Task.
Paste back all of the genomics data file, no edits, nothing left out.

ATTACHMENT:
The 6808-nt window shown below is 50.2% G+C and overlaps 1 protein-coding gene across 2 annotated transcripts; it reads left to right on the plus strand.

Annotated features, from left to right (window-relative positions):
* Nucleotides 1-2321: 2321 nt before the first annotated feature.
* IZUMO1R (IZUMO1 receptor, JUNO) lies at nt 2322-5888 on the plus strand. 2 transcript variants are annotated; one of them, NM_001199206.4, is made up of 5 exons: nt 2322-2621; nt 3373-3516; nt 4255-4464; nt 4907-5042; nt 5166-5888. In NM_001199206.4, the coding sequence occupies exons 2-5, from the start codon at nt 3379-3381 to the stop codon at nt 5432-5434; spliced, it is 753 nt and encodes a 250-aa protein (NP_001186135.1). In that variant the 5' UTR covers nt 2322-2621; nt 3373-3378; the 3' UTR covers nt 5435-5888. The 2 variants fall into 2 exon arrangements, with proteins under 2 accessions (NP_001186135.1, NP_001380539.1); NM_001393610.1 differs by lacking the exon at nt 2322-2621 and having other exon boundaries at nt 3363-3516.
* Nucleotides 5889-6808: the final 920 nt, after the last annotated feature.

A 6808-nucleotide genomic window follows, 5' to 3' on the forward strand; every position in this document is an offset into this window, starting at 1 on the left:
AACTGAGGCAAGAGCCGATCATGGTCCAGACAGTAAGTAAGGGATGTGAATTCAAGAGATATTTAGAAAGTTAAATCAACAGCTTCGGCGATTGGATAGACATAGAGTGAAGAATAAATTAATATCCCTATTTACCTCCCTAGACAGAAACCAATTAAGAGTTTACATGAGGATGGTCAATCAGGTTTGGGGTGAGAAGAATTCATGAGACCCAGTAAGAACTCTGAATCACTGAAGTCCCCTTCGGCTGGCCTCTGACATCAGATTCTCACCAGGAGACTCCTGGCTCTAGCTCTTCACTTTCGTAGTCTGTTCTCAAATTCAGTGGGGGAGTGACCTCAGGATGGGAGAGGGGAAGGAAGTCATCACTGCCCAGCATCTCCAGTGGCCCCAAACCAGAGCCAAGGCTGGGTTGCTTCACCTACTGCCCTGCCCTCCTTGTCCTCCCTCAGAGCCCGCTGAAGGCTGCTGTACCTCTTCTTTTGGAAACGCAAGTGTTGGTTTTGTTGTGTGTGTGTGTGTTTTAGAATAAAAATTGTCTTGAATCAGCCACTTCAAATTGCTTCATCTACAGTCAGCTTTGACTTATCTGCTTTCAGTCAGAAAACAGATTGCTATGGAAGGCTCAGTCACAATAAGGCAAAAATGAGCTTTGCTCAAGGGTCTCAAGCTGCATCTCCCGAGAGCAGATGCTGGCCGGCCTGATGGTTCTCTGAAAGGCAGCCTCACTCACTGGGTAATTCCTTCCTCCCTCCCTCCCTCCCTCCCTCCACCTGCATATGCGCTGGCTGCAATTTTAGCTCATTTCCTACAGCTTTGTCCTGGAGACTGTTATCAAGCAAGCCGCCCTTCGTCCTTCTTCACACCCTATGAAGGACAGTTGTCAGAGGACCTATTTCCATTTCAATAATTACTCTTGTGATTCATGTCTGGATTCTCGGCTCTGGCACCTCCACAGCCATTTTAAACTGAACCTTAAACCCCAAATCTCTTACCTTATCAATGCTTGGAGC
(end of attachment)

The 6808-nt window shown below is 50.2% G+C and overlaps 1 protein-coding gene across 2 annotated transcripts; it reads left to right on the plus strand.

Annotated features, from left to right (window-relative positions):
* Nucleotides 1-2321: 2321 nt before the first annotated feature.
* IZUMO1R (IZUMO1 receptor, JUNO) lies at nt 2322-5888 on the plus strand. 2 transcript variants are annotated; one of them, NM_001199206.4, is made up of 5 exons: nt 2322-2621; nt 3373-3516; nt 4255-4464; nt 4907-5042; nt 5166-5888. In NM_001199206.4, the coding sequence occupies exons 2-5, from the start codon at nt 3379-3381 to the stop codon at nt 5432-5434; spliced, it is 753 nt and encodes a 250-aa protein (NP_001186135.1). In that variant the 5' UTR covers nt 2322-2621; nt 3373-3378; the 3' UTR covers nt 5435-5888. The 2 variants fall into 2 exon arrangements, with proteins under 2 accessions (NP_001186135.1, NP_001380539.1); NM_001393610.1 differs by lacking the exon at nt 2322-2621 and having other exon boundaries at nt 3363-3516.
* Nucleotides 5889-6808: the final 920 nt, after the last annotated feature.

A 6808-nucleotide genomic window follows, 5' to 3' on the forward strand; every position in this document is an offset into this window, starting at 1 on the left:
AACTGAGGCAAGAGCCGATCATGGTCCAGACAGTAAGTAAGGGATGTGAATTCAAGAGATATTTAGAAAGTTAAATCAACAGCTTCGGCGATTGGATAGACATAGAGTGAAGAATAAATTAATATCCCTATTTACCTCCCTAGACAGAAACCAATTAAGAGTTTACATGAGGATGGTCAATCAGGTTTGGGGTGAGAAGAATTCATGAGACCCAGTAAGAACTCTGAATCACTGAAGTCCCCTTCGGCTGGCCTCTGACATCAGATTCTCACCAGGAGACTCCTGGCTCTAGCTCTTCACTTTCGTAGTCTGTTCTCAAATTCAGTGGGGGAGTGACCTCAGGATGGGAGAGGGGAAGGAAGTCATCACTGCCCAGCATCTCCAGTGGCCCCAAACCAGAGCCAAGGCTGGGTTGCTTCACCTACTGCCCTGCCCTCCTTGTCCTCCCTCAGAGCCCGCTGAAGGCTGCTGTACCTCTTCTTTTGGAAACGCAAGTGTTGGTTTTGTTGTGTGTGTGTGTGTTTTAGAATAAAAATTGTCTTGAATCAGCCACTTCAAATTGCTTCATCTACAGTCAGCTTTGACTTATCTGCTTTCAGTCAGAAAACAGATTGCTATGGAAGGCTCAGTCACAATAAGGCAAAAATGAGCTTTGCTCAAGGGTCTCAAGCTGCATCTCCCGAGAGCAGATGCTGGCCGGCCTGATGGTTCTCTGAAAGGCAGCCTCACTCACTGGGTAATTCCTTCCTCCCTCCCTCCCTCCCTCCCTCCACCTGCATATGCGCTGGCTGCAATTTTAGCTCATTTCCTACAGCTTTGTCCTGGAGACTGTTATCAAGCAAGCCGCCCTTCGTCCTTCTTCACACCCTATGAAGGACAGTTGTCAGAGGACCTATTTCCATTTCAATAATTACTCTTGTGATTCATGTCTGGATTCTCGGCTCTGGCACCTCCACAGCCATTTTAAACTGAACCTTAAACCCCAAATCTCTTACCTTATCAATGCTTGGAGC